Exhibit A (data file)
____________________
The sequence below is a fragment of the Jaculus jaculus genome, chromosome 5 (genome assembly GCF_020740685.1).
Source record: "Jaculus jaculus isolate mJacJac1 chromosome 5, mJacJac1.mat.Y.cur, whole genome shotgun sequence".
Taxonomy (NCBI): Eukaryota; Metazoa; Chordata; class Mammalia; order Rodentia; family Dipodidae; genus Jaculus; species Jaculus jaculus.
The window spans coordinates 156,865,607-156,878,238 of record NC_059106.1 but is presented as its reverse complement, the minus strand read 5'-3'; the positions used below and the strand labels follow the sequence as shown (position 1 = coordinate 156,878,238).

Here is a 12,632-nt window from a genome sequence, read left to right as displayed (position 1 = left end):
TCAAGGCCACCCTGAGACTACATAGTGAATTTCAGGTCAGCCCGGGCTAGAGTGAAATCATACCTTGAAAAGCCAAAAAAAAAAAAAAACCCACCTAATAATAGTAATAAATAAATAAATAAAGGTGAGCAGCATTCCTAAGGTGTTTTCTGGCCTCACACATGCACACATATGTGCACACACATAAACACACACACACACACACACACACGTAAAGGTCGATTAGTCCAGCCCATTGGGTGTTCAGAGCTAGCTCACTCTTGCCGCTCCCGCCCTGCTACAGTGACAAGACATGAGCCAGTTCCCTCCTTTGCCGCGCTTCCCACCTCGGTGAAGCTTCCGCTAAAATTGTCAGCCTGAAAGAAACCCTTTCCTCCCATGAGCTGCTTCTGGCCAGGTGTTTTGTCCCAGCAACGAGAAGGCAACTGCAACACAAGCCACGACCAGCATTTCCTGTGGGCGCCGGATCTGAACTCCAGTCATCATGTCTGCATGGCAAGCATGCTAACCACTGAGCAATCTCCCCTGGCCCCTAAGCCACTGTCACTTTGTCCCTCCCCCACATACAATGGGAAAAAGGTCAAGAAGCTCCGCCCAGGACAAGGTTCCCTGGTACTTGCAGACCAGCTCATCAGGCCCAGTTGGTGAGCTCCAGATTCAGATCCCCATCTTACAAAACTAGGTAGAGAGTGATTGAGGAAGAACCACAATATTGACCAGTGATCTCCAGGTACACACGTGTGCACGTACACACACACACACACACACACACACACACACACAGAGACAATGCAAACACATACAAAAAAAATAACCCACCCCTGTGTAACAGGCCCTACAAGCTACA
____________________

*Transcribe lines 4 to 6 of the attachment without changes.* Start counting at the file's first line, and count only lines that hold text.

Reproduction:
The window spans coordinates 156,865,607-156,878,238 of record NC_059106.1 but is presented as its reverse complement, the minus strand read 5'-3'; the positions used below and the strand labels follow the sequence as shown (position 1 = coordinate 156,878,238).

Here is a 12,632-nt window from a genome sequence, read left to right as displayed (position 1 = left end):
TCAAGGCCACCCTGAGACTACATAGTGAATTTCAGGTCAGCCCGGGCTAGAGTGAAATCATACCTTGAAAAGCCAAAAAAAAAAAAAAACCCACCTAATAATAGTAATAAATAAATAAATAAAGGTGAGCAGCATTCCTAAGGTGTTTTCTGGCCTCACACATGCACACATATGTGCACACACATAAACACACACACACACACACACACACGTAAAGGTCGATTAGTCCAGCCCATTGGGTGTTCAGAGCTAGCTCACTCTTGCCGCTCCCGCCCTGCTACAGTGACAAGACATGAGCCAGTTCCCTCCTTTGCCGCGCTTCCCACCTCGGTGAAGCTTCCGCTAAAATTGTCAGCCTGAAAGAAACCCTTTCCTCCCATGAGCTGCTTCTGGCCAGGTGTTTTGTCCCAGCAACGAGAAGGCAACTGCAACACAAGCCACGACCAGCATTTCCTGTGGGCGCCGGATCTGAACTCCAGTCATCATGTCTGCATGGCAAGCATGCTAACCACTGAGCAATCTCCCCTGGCCCCTAAGCCACTGTCACTTTGTCCCTCCCCCACATACAATGGGAAAAAGGTCAAGAAGCTCCGCCCAGGACAAGGTTCCCTGGTACTTGCAGACCAGCTCATCAGGCCCAGTTGGTGAGCTCCAGATTCAGATCCCCATCTTACAAAACTAGGTAGAGAGTGATTGAGGAAGAACCACAATATTGACCAGTGATCTCCAGGTACACACGTGTGCACGTACACACACACACACACACACACACACACACACACAGAGACAATGCAAACACATACAAAAAAAATAACCCACCCCTGTGTAACAGGCCCTACAAGCTACA